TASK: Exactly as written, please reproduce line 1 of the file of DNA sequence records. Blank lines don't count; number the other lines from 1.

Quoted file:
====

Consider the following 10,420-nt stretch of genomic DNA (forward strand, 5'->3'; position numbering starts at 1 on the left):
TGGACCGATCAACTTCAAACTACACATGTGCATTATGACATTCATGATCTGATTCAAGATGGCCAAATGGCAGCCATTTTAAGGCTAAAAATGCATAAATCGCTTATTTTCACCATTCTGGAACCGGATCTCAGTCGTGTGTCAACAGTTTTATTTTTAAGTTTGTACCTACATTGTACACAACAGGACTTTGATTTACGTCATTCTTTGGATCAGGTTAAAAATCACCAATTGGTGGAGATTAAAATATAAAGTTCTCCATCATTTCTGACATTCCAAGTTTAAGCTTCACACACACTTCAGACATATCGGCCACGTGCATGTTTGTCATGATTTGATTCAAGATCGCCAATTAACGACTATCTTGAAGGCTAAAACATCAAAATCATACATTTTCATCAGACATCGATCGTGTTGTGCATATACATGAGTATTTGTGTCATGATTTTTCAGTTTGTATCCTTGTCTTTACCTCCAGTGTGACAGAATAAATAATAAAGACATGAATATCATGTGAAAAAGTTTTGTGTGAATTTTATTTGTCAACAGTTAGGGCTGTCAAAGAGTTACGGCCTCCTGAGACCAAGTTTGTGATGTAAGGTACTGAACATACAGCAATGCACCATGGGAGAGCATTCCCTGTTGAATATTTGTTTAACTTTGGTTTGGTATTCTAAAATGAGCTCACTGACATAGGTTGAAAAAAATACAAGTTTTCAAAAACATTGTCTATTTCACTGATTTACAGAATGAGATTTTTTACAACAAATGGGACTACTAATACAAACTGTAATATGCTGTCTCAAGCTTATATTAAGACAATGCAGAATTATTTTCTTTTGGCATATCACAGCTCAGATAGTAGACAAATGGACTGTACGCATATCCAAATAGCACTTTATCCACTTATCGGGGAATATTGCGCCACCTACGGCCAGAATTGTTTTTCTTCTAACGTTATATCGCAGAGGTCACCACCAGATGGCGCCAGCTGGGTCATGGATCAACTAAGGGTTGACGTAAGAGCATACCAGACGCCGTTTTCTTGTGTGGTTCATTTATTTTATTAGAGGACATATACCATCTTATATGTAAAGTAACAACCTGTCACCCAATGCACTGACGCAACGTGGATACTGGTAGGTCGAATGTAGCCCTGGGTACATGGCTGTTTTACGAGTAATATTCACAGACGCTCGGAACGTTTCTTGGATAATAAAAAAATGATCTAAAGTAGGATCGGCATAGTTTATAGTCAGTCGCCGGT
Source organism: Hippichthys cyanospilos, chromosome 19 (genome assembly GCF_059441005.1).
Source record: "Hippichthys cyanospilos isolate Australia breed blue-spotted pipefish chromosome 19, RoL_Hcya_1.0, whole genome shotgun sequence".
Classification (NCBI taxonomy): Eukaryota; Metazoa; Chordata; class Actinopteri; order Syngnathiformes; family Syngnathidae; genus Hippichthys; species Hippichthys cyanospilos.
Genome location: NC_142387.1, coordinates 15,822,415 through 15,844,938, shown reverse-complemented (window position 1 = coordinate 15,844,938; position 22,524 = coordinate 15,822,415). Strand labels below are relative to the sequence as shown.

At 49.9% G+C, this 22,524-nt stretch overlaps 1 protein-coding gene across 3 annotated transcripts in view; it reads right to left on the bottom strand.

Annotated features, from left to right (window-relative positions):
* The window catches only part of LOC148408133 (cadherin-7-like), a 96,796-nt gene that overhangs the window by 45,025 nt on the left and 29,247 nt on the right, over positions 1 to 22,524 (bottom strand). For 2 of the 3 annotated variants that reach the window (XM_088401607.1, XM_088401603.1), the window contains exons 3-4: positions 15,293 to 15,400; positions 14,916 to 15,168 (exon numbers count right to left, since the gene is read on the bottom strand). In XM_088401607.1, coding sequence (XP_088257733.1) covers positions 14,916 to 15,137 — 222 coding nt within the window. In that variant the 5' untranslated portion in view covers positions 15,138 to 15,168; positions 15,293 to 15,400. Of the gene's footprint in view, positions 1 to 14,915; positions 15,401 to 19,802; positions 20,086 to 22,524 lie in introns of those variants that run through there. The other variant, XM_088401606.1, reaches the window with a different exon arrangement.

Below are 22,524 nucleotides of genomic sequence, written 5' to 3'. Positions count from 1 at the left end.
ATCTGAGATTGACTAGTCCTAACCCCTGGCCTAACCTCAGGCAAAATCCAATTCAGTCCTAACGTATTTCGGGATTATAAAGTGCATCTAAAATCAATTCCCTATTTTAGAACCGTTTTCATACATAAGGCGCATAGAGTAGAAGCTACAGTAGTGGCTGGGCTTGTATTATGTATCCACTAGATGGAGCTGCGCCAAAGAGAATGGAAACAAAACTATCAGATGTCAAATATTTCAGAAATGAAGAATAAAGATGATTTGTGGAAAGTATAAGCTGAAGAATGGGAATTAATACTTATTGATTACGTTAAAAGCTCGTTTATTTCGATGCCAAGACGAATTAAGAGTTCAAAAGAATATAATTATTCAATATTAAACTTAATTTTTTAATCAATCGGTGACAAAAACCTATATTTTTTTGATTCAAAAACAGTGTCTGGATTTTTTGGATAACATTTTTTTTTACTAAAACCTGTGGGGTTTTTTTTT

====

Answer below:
Consider the following 10,420-nt stretch of genomic DNA (forward strand, 5'->3'; position numbering starts at 1 on the left):